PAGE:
President Joe Biden recently stunned the nation by declaring that student loan debts of up to $20,000 would be forgiven, despite the fact that such a scheme primarily hurts struggling American families who opted not to send children to college due to escalating costs.
In general, recipients of Pell Grants may receive up to $20,000 in forgiveness, while all other student loans, regardless of whether or not college was completed, may receive up to $10,000 in forgiveness, provided that the recipient does not make over $125,000 years as a single earner, or over $250,000 as a joint household.
While the media has been busy lavishing praise upon Biden for shattering checks and balances by effectively taking over Congress’s purse strings through the scheme, a lesser emphasized fact includes the reality that it is at the state’s discretion whether or not to levy taxes upon the loan forgiveness that debtors are due to receive.
Specifically, an analysis from the Tax Foundation declared that loan forgiveness may still be subjected to various taxes, depending on state.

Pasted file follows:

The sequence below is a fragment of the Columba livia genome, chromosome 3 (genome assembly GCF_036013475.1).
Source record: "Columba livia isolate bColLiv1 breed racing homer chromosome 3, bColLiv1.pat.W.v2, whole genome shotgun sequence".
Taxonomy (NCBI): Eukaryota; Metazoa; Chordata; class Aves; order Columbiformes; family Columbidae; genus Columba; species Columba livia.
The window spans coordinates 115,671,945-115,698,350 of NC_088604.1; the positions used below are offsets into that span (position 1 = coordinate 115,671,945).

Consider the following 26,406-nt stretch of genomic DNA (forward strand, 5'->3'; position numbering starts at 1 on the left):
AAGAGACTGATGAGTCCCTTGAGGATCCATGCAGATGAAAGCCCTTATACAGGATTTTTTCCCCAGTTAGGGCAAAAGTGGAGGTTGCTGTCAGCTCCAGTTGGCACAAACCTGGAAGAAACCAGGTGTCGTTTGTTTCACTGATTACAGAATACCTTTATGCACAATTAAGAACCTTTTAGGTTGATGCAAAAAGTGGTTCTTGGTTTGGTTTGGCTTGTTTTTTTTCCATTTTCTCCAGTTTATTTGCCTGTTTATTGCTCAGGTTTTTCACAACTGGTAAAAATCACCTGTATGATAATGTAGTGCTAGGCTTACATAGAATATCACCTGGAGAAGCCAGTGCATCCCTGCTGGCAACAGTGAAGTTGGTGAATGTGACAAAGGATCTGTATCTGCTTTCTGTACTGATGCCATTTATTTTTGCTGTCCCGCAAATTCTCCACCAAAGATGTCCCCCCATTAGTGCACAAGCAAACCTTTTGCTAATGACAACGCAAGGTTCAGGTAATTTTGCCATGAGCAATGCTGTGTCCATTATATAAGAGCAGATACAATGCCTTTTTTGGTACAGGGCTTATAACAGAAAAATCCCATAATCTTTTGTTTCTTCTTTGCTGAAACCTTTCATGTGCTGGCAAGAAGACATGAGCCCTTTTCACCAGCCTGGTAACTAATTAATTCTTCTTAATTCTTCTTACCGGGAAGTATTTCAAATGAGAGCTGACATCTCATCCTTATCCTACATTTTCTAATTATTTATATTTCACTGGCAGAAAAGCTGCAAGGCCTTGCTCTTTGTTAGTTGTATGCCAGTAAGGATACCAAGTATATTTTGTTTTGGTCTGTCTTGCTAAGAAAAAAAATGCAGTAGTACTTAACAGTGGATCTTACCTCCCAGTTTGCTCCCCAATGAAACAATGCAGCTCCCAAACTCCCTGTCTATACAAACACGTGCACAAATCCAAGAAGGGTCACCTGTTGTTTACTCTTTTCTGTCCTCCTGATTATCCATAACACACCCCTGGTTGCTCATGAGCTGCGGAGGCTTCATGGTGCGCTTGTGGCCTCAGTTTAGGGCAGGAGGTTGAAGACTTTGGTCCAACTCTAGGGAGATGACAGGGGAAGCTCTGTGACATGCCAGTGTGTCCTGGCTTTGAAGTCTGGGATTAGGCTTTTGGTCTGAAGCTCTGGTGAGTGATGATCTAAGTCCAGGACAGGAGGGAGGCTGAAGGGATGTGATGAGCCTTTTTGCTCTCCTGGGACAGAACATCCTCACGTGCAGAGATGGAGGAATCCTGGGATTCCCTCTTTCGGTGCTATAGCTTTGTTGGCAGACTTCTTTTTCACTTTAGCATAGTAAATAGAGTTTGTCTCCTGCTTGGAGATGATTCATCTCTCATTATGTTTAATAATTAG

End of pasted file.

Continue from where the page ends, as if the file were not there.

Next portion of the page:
Various states, such as Pennsylvania, Virginia, and New York have already declared that loan forgiveness would constitute a form of tax exemption for residents who can qualify for debt forgiveness, per a report from Bloomberg.
However, deeply conservative states have indicated an alternate course of action, as evidenced by Mississippi’s recent decision to tax loan forgiveness as income.
Mississippi is the first state to make the decision to tax student loan forgiveness, though other states are considering passing similar measures.
For instance, the Department of Finance and Administration in Arkansas indicated to Bloomberg that it was currently “reviewing whether debt forgiveness in this scenario, via executive order, is subject to state income tax.”
The Department of Revenue in Wisconsin, on the other hand, indicated that it would address the issue during a biennial budget meeting.